I was fairly slow to adopt Git (having been raised on other version control tools), but, needless to say and like most of us, it’s now a daily component of my work flow. And certainly using Git myself is a much different beast than using Git in a massive organization with hundreds of engineers all working from the same code base. Which is to say: there’s still plenty of room for my Git skills to grow.
Recently, though, I’ve come to appreciate another value of Git, which hadn’t previously crossed my mind or been written about elsewhere (such that I’ve seen):
Git is a valuable tool for technical writers.
One interpretation of that sentence is that you can use Git to manage revisions to a document. Sure. That’s completely logical and not surprising. But I’ve found something more nuanced in my Git usage as a technical writer.
Frequently, and especially in books, an example script or site will be built up over the course of a chapter or several chapters. This approach is a great way to solidify and build upon existing skills, quickly convey new ideas, and to walk the reader through a natural-like development flow.
This common approach has two implicit problems, however. First, if the reader doesn’t go through the material sequentially, or carefully, they may be confused when they encounter a later version of the code that doesn’t match that which they’re building off of in the current step. Second, if in version 3 of the script, you realize you need to add an HTML tag to version 1, it’s easy to miss also making that change for versions 2 and 4, leaving you with an inconsistency in the material. (This is where most of my printing errors have arisen.)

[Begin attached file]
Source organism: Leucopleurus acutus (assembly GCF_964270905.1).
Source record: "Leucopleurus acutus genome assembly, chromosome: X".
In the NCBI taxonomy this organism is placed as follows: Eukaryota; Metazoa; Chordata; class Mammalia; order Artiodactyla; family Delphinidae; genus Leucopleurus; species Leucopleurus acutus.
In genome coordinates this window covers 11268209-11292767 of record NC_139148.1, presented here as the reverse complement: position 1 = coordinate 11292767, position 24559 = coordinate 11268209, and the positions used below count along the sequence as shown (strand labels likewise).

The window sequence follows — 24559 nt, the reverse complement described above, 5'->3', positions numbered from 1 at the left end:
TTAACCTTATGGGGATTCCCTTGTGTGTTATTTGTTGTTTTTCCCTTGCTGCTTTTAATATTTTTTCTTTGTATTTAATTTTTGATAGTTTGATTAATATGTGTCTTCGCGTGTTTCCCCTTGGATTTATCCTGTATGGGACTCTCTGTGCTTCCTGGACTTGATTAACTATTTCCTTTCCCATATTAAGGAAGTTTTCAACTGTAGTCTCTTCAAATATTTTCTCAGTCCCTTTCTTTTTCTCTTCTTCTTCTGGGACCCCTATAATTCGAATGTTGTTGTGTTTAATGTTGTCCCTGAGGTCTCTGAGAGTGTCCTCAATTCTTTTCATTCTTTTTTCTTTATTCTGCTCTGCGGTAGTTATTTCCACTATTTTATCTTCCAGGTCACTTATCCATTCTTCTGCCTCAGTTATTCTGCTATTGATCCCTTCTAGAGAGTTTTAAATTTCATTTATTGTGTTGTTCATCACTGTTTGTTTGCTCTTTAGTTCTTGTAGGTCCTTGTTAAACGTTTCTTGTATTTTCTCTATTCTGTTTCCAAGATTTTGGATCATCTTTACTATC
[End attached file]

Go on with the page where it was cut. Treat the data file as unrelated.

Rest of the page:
Git can solve both of these problems.
By mapping evolutions of code to Git commits, you’ll have an obvious record of what changes you made when. Thus, when you go to explain the next sequence of changes (e.g., in the book), you only have to look at the relevant commit (or, more appropriately, series of commits). Further, you can, if need be, rewrite the commit history and squash your commits to make it look like certain changes were put in place earlier or in a more organized manner.
Taking this a step further, if you put your code into GitHub (or any public repository), with the commit history, your readers can then use the diffs to track the changes you made, and the changes they’re supposed to make, in order to see what the full code should look like at specific stages. At the end of Chapter 1, the code would look like so; in Chapter 5, these edits were made; and so on.
It’s a total win. The only caveat to this approach (that I’ve discovered thus far) is that the commits themselves can end up being ham-fisted: less focused and atomic than commits would ordinarily be for strictly programming purposes.
So this may not be all that revolutionary of an idea, but it’s one I’m going to keep playing with for a while. It all recently came to light for me when working on the two example chapters of “The Yii Book“. When I write an entire sample chapter, my approach is to develop all the code first, and then write out the chapter itself, explaining the steps I took to get to the final product. Because I wanted to put the two Yii examples into GitHub anyway (at some point), it made sense to use Git from the onset. Although my commits were too big and ungraceful, they demonstrate the steps I took to convert a standard Yii application site shell to a CMS/blog or an e-commerce store. Then, when I went to write the chapters–I just finished Chapter 22 and am about to start writing Chapter 23, I just walked through my commit history to explain the steps I took. Thanks to Git and GitHub, I can see every change I made in every script for each task. I didn’t have to worry about missing something, and when readers read the book and look at the code, they can easily get quick “before and after” snapshots of the application.